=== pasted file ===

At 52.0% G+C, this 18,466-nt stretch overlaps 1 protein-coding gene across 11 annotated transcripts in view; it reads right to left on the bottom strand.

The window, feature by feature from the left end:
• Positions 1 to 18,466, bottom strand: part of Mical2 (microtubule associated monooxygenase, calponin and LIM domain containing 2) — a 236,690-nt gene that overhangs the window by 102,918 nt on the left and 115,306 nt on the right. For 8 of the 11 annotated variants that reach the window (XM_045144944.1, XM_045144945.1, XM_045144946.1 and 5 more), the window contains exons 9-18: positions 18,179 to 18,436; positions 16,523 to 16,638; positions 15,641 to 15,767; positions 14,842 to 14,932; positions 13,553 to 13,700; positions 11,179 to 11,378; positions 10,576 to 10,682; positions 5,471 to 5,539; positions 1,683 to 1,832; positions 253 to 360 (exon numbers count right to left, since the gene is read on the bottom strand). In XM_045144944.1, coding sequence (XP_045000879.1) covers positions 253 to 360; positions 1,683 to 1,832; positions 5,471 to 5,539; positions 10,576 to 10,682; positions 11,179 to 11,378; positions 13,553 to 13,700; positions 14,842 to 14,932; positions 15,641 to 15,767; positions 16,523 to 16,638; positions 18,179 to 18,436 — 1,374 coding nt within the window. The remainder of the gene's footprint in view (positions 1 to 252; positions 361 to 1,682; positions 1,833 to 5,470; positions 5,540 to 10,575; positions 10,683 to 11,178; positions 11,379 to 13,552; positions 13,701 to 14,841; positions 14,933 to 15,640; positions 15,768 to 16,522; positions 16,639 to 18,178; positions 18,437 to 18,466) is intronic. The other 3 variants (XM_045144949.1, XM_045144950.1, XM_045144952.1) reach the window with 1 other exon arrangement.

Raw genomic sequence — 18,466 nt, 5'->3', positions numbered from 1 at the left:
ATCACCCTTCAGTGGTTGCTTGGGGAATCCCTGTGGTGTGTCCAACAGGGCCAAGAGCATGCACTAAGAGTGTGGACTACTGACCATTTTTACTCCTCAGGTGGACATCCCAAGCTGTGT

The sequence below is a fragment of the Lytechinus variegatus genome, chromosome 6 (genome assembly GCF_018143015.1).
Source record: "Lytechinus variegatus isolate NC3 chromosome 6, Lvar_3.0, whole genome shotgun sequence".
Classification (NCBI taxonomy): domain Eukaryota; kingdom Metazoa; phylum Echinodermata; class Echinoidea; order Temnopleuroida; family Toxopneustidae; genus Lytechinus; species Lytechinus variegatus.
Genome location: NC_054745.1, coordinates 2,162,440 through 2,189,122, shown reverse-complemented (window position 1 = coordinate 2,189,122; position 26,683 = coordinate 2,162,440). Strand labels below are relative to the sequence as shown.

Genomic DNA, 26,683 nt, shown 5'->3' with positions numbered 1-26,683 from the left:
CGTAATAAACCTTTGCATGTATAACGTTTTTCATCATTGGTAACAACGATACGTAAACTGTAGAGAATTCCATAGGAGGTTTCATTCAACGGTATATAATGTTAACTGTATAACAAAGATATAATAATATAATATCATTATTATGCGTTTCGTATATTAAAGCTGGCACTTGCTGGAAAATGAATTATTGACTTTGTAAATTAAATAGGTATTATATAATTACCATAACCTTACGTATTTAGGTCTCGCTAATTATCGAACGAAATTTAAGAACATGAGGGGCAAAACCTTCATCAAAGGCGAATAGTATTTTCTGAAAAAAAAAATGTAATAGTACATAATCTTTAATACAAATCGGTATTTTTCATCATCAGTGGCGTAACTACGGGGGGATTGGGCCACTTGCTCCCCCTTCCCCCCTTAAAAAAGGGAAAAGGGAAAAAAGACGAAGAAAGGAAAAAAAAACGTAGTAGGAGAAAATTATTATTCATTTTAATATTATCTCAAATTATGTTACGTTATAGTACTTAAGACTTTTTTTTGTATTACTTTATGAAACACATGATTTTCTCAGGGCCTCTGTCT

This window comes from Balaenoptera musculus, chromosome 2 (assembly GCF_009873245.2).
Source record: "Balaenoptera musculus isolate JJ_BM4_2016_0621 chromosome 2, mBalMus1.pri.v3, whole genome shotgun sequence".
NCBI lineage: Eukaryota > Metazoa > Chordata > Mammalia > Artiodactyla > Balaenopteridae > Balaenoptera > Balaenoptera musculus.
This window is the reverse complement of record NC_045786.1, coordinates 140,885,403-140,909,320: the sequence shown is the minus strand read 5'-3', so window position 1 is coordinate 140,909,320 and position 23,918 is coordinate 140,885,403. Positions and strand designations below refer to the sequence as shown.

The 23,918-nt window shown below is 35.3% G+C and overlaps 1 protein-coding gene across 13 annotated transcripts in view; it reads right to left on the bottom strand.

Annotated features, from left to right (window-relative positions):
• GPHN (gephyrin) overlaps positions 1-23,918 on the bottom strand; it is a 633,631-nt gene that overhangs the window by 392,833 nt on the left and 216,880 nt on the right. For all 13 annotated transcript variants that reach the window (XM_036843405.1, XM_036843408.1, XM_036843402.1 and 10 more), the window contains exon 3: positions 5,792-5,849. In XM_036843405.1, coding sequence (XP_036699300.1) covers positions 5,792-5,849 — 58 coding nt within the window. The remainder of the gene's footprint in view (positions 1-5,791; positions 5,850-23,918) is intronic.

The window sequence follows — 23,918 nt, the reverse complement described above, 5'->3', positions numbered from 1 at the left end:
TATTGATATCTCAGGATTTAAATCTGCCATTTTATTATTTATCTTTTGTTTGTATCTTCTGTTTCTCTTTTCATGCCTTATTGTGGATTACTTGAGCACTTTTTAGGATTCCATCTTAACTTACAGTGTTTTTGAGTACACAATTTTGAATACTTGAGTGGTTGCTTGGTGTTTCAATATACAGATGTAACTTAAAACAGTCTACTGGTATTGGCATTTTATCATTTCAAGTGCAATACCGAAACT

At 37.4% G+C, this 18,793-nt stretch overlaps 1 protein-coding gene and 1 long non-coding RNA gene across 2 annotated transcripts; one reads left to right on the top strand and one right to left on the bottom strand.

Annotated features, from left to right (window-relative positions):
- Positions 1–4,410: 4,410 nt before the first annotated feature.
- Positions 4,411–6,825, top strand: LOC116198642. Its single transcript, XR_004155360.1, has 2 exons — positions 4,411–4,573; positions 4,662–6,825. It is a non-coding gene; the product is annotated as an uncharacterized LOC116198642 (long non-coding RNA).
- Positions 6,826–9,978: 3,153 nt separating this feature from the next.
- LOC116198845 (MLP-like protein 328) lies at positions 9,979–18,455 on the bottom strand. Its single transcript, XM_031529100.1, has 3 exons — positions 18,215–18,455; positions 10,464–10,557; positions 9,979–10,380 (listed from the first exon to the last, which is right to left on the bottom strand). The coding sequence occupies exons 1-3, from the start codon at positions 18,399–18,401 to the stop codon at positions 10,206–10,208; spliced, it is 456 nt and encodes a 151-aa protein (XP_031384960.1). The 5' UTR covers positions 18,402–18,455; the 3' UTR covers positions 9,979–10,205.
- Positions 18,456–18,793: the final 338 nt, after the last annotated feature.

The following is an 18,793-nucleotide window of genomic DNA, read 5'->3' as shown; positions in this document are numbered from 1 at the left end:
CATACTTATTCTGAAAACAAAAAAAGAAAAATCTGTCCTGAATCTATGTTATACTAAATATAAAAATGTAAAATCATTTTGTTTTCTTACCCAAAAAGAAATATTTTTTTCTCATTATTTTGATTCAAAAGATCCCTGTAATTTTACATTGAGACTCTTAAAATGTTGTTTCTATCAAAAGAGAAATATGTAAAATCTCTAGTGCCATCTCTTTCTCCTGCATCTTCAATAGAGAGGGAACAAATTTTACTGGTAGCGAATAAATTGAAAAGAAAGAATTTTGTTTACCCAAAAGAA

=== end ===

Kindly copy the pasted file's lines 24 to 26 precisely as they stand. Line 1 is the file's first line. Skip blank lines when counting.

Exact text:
- Positions 4,411–6,825, top strand: LOC116198642. Its single transcript, XR_004155360.1, has 2 exons — positions 4,411–4,573; positions 4,662–6,825. It is a non-coding gene; the product is annotated as an uncharacterized LOC116198642 (long non-coding RNA).
- Positions 6,826–9,978: 3,153 nt separating this feature from the next.
- LOC116198845 (MLP-like protein 328) lies at positions 9,979–18,455 on the bottom strand. Its single transcript, XM_031529100.1, has 3 exons — positions 18,215–18,455; positions 10,464–10,557; positions 9,979–10,380 (listed from the first exon to the last, which is right to left on the bottom strand). The coding sequence occupies exons 1-3, from the start codon at positions 18,399–18,401 to the stop codon at positions 10,206–10,208; spliced, it is 456 nt and encodes a 151-aa protein (XP_031384960.1). The 5' UTR covers positions 18,402–18,455; the 3' UTR covers positions 9,979–10,205.